Thursday, July 15, 2010

Why I Might Quit Reporting on Climate

Believe it or not, I was once a skeptic about man-caused climate change.

Back around 1998-99, I often wrote to an ultra-progressive, liberal list whose name was something like positive-living. (I have searched for a half-hour, but can't find it on Google.) As you might expect, many of the participant were anti-GM foods, anti-western society, and firmly believed in anthropogenic climate change.

I had some fun debating them. At that point I didn't buy the case for AGW. But, in truth, I didn't know anything about it.

That fall I moved from Gilford, NH to Ogunquit, ME, and I started to read a lot of books. I read The Heat is On by Ross Gelbspan, and Spencer Weart's The Discovery of Global Warming and several other books, and I learned what people were concerned about.

I started reading papers and talking to scientists and reporting on the topic, mostly for Scientific American: Soon & Baliunas, Michael Mann, and several other stories on Sci Am, other outlets, and my blog.

That was fun. But that was then.

The scientific case for anthropogenic climate change has been proven to the extent it needs to be --  i.e. that society needs to take it very, very seriously and that it ought to change its methods of energy production.

Being inherently selfish human beings, the world won't undertake this change, of course. But so what?

So what's left?

Really, I have little interest in reporting on Christopher Monckton's 466 questions to John Abraham, or even worse, his absurd, cowardly and utterly transparent demand that Abraham be disciplined by his institution. Monckton has clearly been proven wrong (and not just wrong, but now he has revealed himself as a clown) and is just in this for the celebrity. He will apparently do anything to keep his name in the press/blogs.

Sometimes I think that's all I should do -- respond with prejudice and keep my name in the links and build up the hits. Crash conferences and write demanding emails because you won't (or can't) do the legitimate, hard-core work that science requires.

But this is getting silly and tiring, almost as stupid as the travails of Bristol Palin and Levi Johnston or whatever the Kardashian sluts do to keep in the news.

So what to do?

There are a lot of really important science news stories out there, it seems to me. The lack of regulation of new nanotechnologies. And especially what's coming to light about the role of environmental chemicals and their impact on our ecology and (probably) our very own species.

The enormous and embarrassing question in physics that the public has not yet grasped: scientists do not know what 95% of the Universe is made of. What could possibly be worse, from a scientific point of view? Or more interesting?

So while climate science is interesting, I'm not sure it's any longer that relevant, news-wise. It's a done deal. There's no longer any scientific basis for criticizing it, just personal gossip type stuff. Kind of desperate, and kind of boring.


Scruffy Dan said...

"So while climate science is interesting, I'm not sure it's any longer that relevant, news-wise."

That is probably mostly true (though real climate geeks would disagree as there is still stuff to learn), but I do think the topic of of climate change (amongst others) has brought to the forefront some rather large failings of the media.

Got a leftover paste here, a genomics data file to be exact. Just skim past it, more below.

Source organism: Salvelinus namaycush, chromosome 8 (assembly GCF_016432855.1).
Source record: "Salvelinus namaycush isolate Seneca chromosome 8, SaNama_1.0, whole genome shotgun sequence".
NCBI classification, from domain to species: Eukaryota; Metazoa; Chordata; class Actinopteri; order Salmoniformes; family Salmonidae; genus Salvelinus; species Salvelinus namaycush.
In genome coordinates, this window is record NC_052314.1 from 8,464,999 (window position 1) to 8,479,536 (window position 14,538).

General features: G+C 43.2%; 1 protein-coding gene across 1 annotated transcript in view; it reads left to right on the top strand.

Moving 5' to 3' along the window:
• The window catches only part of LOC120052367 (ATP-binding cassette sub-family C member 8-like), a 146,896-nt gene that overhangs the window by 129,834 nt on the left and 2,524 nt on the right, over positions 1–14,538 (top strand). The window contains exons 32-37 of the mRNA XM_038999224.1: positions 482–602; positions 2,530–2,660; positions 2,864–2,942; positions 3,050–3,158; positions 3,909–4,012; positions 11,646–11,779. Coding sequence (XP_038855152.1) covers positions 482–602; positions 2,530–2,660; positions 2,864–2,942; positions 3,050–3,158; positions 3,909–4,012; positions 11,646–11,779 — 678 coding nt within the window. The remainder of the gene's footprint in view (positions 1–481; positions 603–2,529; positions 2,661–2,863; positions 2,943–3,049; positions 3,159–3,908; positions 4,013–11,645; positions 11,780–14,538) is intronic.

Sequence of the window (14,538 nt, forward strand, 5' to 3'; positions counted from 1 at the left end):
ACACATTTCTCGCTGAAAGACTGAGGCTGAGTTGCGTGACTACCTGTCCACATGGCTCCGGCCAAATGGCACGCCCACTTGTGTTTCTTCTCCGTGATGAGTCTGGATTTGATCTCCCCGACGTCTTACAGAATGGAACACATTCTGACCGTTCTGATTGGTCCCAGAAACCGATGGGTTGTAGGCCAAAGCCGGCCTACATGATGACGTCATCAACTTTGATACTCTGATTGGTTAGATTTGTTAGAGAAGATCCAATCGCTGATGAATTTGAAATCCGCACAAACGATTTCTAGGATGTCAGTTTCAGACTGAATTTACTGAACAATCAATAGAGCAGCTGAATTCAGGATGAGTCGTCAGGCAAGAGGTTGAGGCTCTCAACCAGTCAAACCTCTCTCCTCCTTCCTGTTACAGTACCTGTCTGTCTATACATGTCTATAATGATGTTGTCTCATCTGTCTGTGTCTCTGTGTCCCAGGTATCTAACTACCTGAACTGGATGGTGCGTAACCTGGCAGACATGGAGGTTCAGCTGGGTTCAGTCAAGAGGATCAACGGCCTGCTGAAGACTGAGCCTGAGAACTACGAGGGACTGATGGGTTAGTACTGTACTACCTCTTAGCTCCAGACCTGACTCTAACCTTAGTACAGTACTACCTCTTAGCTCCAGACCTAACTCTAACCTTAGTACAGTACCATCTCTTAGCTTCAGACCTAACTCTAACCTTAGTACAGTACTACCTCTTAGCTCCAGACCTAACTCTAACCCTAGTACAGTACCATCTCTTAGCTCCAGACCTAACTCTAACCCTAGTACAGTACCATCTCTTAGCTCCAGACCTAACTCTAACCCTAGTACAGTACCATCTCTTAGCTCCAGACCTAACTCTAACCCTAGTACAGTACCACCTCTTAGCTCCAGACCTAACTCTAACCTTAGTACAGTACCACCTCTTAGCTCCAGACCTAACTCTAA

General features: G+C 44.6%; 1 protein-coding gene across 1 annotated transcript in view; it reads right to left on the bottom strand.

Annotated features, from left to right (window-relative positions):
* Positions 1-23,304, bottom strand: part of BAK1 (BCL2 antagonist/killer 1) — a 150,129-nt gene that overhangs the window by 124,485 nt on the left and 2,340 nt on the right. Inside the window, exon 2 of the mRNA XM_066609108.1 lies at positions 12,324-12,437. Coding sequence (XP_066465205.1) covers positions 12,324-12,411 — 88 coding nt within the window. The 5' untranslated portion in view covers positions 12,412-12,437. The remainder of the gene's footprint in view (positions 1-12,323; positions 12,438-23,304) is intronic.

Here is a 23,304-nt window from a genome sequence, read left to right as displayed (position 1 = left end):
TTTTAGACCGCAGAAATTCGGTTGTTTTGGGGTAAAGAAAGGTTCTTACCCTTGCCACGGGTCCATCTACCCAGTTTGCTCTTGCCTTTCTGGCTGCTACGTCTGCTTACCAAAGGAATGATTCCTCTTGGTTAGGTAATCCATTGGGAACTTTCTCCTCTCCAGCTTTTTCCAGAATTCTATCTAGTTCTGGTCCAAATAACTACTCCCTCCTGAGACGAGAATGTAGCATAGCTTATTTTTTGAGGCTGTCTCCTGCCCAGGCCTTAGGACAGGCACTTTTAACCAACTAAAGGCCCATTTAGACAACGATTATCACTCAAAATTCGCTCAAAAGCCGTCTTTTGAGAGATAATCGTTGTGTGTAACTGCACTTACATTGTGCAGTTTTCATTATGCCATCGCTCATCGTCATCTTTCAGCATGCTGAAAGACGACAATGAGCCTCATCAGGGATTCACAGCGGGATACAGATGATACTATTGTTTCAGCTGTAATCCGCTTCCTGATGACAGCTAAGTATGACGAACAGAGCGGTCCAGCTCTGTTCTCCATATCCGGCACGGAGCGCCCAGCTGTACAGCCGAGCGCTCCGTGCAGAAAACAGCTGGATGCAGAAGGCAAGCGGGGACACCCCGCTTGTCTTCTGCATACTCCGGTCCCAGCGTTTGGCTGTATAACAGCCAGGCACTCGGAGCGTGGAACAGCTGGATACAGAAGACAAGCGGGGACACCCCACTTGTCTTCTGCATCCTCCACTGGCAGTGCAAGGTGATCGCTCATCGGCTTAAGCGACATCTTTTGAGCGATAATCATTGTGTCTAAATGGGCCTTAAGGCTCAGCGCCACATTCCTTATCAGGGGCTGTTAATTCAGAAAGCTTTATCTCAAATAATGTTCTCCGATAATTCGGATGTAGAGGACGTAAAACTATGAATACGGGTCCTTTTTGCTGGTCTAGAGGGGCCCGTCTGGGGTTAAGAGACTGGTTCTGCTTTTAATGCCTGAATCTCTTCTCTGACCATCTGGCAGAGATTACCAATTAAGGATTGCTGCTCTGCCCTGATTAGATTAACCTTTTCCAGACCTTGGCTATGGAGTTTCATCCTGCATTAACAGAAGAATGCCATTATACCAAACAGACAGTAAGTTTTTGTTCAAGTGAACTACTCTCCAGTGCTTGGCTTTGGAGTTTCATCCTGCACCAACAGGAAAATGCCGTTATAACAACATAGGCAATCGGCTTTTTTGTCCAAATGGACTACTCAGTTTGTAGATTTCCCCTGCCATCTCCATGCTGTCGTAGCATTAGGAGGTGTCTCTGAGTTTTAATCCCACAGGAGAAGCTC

That is interesting and worth covering IMO, and is an area where responsible journalists (which as far as I can tell you are one) can contribute immensely.

Of course you are right that Monckton's latest diatribe is boring from a scientific perspective. But despite that it has the potential to do some real harm (look at the Dan Johnson Tim Ball legal dispute for evidence).

I wish you luck with whatever path you chose.

Anonymous said...

Thank you for having admitted your defeat.

It would be great if the IPCC and others also realized that the climate fearmongering is no longer newsworthy.

Unfortunately, they still realize that it's worth for them to lie for financial reasons.

papertiger said...



You starting to get lonely yet, Dan?


"don't let the door hit ya, where the good Lord split ya"

Dano said...

Yes, I fully agree David. We have all we need to act. I also agree the environmental chemical burden is criminally underreported.



John Fleck said...

David -

I've been thinking along similar lines, but have come to a different conclusion.

Given our apparent inability to reduce greenhouse gases, societal impacts and adaptation reporting - in my case, water supply issues in the Southwestern US - becomes, I think, more important, and an area where journalism can play a useful role.

It's interesting to me that I find essentially no climate skeptics in the western water management community. They are very anxious to find ways to use climate projections (and to usefully incorporate genuine uncertainties) into their planning and management processes.

Christopher Mims said...

Oh, but you might miss out on covering various tipping points as we cross them within the span of your natural life! You won't get another chance like that for tens of thousands, maybe millions of years.

(Only half kidding.)

Unknown said...

Well, the actions being taken by people who care are pretty interesting. Check out what is happening this weekend.

A group of Moms are climbing Mt. Rainier to protest coal in Washington State.

More about this protest, here

Folks can follow their progress on Facebook

Anonymous said...

You sound like a bitter and sore LOSER.

You are not man enough or professional enough in this AGW scientific debate to just set the issue aside or concede the point.

You have to take cheap shots and reference sluts, etc.

When you grow up and want to debate and report on science like an adult someday...challenge & question both sides of the issues and report on heavy hitters like Anthony Watts at (rather than easy strawmen of your choice), then you might be worth your weight as a journalist.

Until then....GOOD RIDDANCE.